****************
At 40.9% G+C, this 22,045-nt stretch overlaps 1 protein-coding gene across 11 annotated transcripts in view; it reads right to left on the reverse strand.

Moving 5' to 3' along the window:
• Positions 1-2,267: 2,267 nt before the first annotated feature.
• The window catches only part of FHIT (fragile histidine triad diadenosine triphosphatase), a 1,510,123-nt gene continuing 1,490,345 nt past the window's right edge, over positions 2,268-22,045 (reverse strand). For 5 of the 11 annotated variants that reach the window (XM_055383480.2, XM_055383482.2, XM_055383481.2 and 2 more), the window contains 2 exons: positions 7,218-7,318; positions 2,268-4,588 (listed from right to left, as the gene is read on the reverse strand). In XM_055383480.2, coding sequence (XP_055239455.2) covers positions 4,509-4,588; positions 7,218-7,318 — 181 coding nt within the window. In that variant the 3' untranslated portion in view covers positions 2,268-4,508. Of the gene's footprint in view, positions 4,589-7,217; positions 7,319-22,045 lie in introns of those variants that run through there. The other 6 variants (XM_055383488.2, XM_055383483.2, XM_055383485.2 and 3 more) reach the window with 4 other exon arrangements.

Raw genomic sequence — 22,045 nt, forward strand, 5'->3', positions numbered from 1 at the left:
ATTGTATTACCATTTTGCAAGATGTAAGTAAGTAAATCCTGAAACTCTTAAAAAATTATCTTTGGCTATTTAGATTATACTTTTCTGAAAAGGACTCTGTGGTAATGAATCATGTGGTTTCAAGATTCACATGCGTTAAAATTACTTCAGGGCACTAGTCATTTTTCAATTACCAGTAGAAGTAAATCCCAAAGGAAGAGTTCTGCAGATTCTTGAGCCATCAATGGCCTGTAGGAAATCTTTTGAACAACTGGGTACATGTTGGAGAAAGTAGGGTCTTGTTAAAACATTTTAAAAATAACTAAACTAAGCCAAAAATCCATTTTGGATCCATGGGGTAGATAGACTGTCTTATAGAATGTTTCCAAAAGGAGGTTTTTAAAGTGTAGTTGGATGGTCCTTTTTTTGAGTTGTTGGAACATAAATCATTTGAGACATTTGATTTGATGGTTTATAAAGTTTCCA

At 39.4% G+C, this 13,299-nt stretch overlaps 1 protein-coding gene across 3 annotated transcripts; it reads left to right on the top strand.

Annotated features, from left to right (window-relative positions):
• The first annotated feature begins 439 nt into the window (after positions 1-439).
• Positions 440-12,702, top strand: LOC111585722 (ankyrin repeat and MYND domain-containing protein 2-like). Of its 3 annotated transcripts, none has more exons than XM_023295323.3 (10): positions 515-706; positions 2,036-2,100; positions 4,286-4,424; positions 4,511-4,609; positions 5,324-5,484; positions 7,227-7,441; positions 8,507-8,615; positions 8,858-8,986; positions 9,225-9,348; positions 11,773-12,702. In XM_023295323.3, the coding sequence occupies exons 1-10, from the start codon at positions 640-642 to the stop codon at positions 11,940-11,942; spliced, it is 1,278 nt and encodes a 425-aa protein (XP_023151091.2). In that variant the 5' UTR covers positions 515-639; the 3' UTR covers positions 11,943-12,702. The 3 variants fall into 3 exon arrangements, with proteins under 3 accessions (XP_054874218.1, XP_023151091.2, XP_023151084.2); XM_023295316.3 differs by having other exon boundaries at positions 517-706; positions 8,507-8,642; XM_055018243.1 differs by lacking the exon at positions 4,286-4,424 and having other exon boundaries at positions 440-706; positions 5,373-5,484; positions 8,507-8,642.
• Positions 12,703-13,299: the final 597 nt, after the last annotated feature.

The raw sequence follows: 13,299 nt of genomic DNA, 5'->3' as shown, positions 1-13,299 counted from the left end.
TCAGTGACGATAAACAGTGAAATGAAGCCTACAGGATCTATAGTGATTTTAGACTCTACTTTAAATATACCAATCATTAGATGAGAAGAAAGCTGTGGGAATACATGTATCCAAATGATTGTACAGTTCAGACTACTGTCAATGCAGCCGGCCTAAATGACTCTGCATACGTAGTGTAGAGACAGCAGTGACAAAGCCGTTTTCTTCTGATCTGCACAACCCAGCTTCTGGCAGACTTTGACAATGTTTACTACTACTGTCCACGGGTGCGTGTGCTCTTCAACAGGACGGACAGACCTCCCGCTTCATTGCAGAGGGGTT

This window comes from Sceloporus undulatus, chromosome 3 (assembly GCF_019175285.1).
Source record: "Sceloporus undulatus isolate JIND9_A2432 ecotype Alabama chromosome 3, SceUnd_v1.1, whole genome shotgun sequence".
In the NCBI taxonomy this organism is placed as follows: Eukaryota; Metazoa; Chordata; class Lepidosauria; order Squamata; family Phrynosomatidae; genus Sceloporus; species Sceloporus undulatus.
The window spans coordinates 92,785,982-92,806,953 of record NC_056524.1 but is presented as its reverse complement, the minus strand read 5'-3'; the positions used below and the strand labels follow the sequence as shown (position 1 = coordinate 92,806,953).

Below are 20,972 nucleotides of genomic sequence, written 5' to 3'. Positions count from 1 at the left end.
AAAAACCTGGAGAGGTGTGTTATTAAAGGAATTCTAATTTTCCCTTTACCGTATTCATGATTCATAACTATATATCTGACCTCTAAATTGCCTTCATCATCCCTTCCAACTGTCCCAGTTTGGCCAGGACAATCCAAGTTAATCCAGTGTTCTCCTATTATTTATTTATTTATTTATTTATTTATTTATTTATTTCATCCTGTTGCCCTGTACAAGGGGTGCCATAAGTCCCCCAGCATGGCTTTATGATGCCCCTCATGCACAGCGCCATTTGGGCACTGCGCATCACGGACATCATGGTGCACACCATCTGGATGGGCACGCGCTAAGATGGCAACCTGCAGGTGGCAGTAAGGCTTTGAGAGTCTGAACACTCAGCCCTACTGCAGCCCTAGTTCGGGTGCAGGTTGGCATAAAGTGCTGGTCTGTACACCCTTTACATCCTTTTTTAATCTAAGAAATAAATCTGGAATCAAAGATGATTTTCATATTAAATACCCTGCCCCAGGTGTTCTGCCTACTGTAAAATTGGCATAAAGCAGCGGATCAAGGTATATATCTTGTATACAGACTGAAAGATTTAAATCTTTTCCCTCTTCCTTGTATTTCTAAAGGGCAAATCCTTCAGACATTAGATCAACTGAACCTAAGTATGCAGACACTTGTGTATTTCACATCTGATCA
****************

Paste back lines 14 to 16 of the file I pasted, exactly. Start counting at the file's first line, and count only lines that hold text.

This window comes from Sceloporus undulatus, chromosome 3 (assembly GCF_019175285.1).
Source record: "Sceloporus undulatus isolate JIND9_A2432 ecotype Alabama chromosome 3, SceUnd_v1.1, whole genome shotgun sequence".
In the NCBI taxonomy this organism is placed as follows: Eukaryota; Metazoa; Chordata; class Lepidosauria; order Squamata; family Phrynosomatidae; genus Sceloporus; species Sceloporus undulatus.